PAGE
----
a list compiled by Alex Kasman (College of Charleston)

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Moby Dick (1851)
Herman Melville

I honestly had no idea that there was anything mathematical about this classic novel until Allan Goldberg suggested I look at Sara Hart's article on the subject in the Journal of Humanistic Mathematics.

Of course, I knew the basic plot concerning a deck-hand on a whaling ship whose captain is obsessed with hunting a certain white whale. There's nothing about mathematics in that description. But, I learned from Hart's article that Melville snuck a lot of references to math into it, perhaps just to show off his knowledge.

A few examples include:

  • Ahab offering a loyal cabin boy the complement: “True art thou, lad, as the circumference to its centre.”
  • The shape of the whale's head is described as follows:

    (quoted from Moby Dick )

    Regarding the Sperm Whale’s head as a solid oblong, you may, on an inclined plane, sideways divide it into two quoins whereof the lower is the bony structure, forming the cranium and jaws, and the upper an unctuous mass wholly free from bones.

    with this footnote explaining the word "quoins":

    (quoted from Moby Dick )

    Quoin is not a Euclidean term. It belongs to the pure nautical mathematics. I know not that it has been defined before. A quoin is a solid which differs from a wedge in having its sharp end formed by the steep inclination of one side, instead of the mutual tapering of both sides.

  • The whale's ability to make sense of the world seen through two eyes on opposite sides of its head is said to be like "simultaneously [going] through the demonstrations of two distinct problems in Euclid."
  • Most entertainingly (IMHO), there is this discussion of the shape of the "try-pots" which the narrator relates to the tautochrone:

    (quoted from Moby Dick )

    During the night-watches some cynical old sailors will crawl into them and coil themselves away there for a nap. While employed in polishing them — one man in each pot, side by side — many confidential communications are carried on, over the iron lips. It is a place also for profound mathematical meditation. It was in the left hand try-pot of the Pequod, with the soapstone diligently circling round me, that I was first indirectly struck by the remarkable fact, that in geometry all bodies gliding along the cycloid, my soapstone for example, will descend from any point in precisely the same time.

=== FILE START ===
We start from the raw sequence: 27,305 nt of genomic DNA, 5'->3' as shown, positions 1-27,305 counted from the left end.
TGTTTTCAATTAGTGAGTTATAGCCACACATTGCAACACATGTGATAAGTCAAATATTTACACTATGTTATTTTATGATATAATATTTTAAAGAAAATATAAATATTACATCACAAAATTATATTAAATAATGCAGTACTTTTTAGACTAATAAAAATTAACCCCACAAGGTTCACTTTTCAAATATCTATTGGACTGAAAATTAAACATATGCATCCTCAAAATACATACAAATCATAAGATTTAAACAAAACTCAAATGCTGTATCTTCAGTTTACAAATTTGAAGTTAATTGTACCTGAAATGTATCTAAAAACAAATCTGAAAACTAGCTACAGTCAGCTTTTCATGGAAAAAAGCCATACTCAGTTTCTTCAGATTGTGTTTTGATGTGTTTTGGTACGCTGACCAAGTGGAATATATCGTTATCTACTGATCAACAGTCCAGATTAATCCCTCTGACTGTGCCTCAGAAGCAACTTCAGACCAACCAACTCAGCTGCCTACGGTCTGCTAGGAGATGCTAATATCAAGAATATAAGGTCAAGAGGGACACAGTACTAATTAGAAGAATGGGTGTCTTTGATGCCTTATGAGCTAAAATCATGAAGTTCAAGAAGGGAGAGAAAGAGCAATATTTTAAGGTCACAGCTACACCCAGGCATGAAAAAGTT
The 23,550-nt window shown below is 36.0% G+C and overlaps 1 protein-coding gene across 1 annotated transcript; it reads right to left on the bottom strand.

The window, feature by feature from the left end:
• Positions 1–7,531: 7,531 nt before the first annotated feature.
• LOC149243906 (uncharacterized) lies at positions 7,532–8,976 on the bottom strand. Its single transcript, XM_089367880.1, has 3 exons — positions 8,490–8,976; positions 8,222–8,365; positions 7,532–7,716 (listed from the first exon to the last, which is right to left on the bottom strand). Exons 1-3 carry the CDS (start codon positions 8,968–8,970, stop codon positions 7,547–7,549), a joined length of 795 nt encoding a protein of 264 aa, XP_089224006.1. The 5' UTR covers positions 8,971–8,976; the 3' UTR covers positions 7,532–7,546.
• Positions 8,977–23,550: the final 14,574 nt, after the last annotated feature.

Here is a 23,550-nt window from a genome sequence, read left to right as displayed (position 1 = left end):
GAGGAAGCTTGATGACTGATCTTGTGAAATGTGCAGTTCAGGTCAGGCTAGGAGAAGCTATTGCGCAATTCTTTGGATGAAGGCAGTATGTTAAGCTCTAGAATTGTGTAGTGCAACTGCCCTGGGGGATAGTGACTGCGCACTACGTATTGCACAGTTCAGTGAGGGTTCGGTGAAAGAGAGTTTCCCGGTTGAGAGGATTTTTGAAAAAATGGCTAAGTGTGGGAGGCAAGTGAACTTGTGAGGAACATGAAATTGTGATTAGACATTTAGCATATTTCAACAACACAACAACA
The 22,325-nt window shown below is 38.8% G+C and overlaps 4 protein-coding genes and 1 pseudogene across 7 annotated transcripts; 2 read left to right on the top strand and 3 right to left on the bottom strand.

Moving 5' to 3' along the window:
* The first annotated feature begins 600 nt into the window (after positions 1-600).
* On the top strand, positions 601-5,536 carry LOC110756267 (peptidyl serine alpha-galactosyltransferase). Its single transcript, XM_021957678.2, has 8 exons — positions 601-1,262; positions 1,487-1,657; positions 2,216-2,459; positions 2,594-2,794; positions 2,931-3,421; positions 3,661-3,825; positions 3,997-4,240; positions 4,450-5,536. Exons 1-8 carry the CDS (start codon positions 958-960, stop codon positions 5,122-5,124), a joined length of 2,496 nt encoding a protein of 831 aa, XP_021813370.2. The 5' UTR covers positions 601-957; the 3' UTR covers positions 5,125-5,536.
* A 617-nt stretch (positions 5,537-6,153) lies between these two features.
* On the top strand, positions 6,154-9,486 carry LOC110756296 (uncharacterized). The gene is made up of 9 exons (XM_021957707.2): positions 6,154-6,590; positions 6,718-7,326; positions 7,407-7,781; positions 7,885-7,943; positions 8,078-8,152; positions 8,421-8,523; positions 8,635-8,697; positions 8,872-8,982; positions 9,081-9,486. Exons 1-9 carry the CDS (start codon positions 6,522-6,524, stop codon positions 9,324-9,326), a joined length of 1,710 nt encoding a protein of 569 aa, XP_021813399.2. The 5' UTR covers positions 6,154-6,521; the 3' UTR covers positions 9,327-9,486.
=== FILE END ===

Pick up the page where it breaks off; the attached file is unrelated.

To me it comes across as almost funny that the crew of this whaling ship seems to know so much and talk so much about mathematics.

Contributed by Allan Goldberg

I feel that Melville used the scientific descriptions (particularly biology and mathematics), not merely to be pedantic, but to provide the reader with the necessary tools to understand Captain Ahab.

Initially, at the beginning of the voyage , Ahab insisted on scientific rigor, in all of its forms, in himself and his crew, when he charted a course in search of the whale.

Queequeg even tattooed some scientific precepts onto to his body (as if they were “written in stone”)

As Ahab’s obsession with the whale grew, he then, by contrast, progressively abandoned science as he became more unhinged.

BTW, some recent research into whale pod behavior mimics the collective behavior of whales as described in the novel.

Melville, being an experienced sailor, and a keen observer, tried (and succeeded) to fully describe the scenes as they unfolded using actual description and metaphor.

He wished to tell an interesting tale (based on the true story of the sinking of the whaling ship Essex) and to provide a complete autobiographical account of his experiences aboard ship.

IMHO, everyone should read this book.

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Works Similar to Moby Dick
According to my `secret formula', the following works of mathematical fiction are similar to this one:
  1. War and Peace by Lev Tolstoy
  2. Carry On, Mr. Bowditch by Jean Lee Latham
  3. Hard Times by Charles Dickens
  4. The Odd Women by George Gissing
  5. The Brothers Karamazov by Fyodor Dostoevsky
  6. Notes from the Underground by Fyodor Dostoevsky
  7. Royal Highness (Königliche Hoheit) by Thomas Mann
  8. Geometry in the South Pacific by Sylvia Warner
  9. Sylvie and Bruno Concluded by Lewis Carroll
  10. Round the Moon by Jules Verne
Ratings for Moby Dick :
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Mathematical Content:
1/5 (1 votes)
Literary Quality:
5/5 (1 votes)

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Exciting News: The 1,600th entry was recently added to this database of mathematical fiction! Also, for those of you interested in non-fictional math books let me (shamelessly) plug the recent release of the second edition of my soliton theory textbook.

(Maintained by Alex Kasman, College of Charleston)